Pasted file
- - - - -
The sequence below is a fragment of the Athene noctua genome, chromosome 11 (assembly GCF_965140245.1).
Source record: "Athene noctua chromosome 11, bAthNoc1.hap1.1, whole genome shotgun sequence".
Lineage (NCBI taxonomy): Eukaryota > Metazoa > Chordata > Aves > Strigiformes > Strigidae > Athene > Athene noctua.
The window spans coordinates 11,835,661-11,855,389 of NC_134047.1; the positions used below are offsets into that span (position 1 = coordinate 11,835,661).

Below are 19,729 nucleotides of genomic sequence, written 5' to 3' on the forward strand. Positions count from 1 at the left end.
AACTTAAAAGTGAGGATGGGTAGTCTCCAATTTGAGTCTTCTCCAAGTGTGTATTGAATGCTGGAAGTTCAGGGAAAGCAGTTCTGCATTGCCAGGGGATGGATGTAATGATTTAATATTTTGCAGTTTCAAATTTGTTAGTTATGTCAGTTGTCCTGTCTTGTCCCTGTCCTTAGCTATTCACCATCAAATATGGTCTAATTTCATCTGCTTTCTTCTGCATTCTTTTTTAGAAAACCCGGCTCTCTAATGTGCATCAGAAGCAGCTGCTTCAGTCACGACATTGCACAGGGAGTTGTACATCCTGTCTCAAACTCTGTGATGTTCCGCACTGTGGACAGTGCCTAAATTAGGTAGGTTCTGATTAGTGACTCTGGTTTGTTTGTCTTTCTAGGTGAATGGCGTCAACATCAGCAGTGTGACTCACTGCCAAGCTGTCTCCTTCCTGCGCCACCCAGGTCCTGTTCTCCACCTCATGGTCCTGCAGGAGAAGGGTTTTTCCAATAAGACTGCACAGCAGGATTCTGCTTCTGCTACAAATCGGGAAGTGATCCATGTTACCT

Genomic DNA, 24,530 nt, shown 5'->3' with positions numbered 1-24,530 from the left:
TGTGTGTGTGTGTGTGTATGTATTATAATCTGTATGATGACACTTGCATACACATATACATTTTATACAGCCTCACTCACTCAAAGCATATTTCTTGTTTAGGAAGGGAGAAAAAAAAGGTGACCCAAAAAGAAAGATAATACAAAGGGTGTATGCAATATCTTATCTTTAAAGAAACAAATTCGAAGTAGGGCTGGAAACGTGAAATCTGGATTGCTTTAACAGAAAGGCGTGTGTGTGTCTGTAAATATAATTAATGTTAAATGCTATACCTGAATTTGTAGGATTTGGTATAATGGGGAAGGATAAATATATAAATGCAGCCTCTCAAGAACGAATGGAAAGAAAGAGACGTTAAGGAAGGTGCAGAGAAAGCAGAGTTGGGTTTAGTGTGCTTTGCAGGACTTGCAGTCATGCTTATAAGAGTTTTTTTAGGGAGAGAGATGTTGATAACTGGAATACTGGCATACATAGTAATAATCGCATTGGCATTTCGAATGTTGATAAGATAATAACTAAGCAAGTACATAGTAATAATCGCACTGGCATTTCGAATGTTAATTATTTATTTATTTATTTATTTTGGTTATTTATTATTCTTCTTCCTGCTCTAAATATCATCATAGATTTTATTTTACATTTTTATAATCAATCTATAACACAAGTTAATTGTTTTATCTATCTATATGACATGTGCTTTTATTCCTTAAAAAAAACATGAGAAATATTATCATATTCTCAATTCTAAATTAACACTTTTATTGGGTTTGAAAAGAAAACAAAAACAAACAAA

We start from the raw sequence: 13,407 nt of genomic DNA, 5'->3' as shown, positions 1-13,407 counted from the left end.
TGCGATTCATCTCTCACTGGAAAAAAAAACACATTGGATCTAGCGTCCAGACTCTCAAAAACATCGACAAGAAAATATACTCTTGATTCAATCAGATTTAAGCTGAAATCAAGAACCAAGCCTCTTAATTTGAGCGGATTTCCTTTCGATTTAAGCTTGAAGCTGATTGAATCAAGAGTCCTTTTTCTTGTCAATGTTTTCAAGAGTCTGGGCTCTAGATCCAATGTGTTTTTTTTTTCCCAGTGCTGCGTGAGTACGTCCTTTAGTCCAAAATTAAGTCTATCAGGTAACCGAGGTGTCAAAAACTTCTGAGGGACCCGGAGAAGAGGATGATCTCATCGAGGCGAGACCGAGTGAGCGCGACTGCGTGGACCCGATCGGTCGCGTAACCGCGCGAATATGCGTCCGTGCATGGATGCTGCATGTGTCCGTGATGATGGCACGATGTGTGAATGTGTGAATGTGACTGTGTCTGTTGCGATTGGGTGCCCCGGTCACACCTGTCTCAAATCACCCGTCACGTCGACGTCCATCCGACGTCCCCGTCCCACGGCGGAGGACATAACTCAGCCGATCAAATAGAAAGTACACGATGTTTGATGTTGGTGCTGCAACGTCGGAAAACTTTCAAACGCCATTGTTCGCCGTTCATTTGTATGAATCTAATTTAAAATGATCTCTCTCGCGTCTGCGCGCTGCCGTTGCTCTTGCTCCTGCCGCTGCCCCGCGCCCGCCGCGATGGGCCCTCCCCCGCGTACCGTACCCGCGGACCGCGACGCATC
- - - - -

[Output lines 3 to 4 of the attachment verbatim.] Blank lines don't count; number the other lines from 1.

Lineage (NCBI taxonomy): Eukaryota > Metazoa > Chordata > Aves > Strigiformes > Strigidae > Athene > Athene noctua.
The window spans coordinates 11,835,661-11,855,389 of NC_134047.1; the positions used below are offsets into that span (position 1 = coordinate 11,835,661).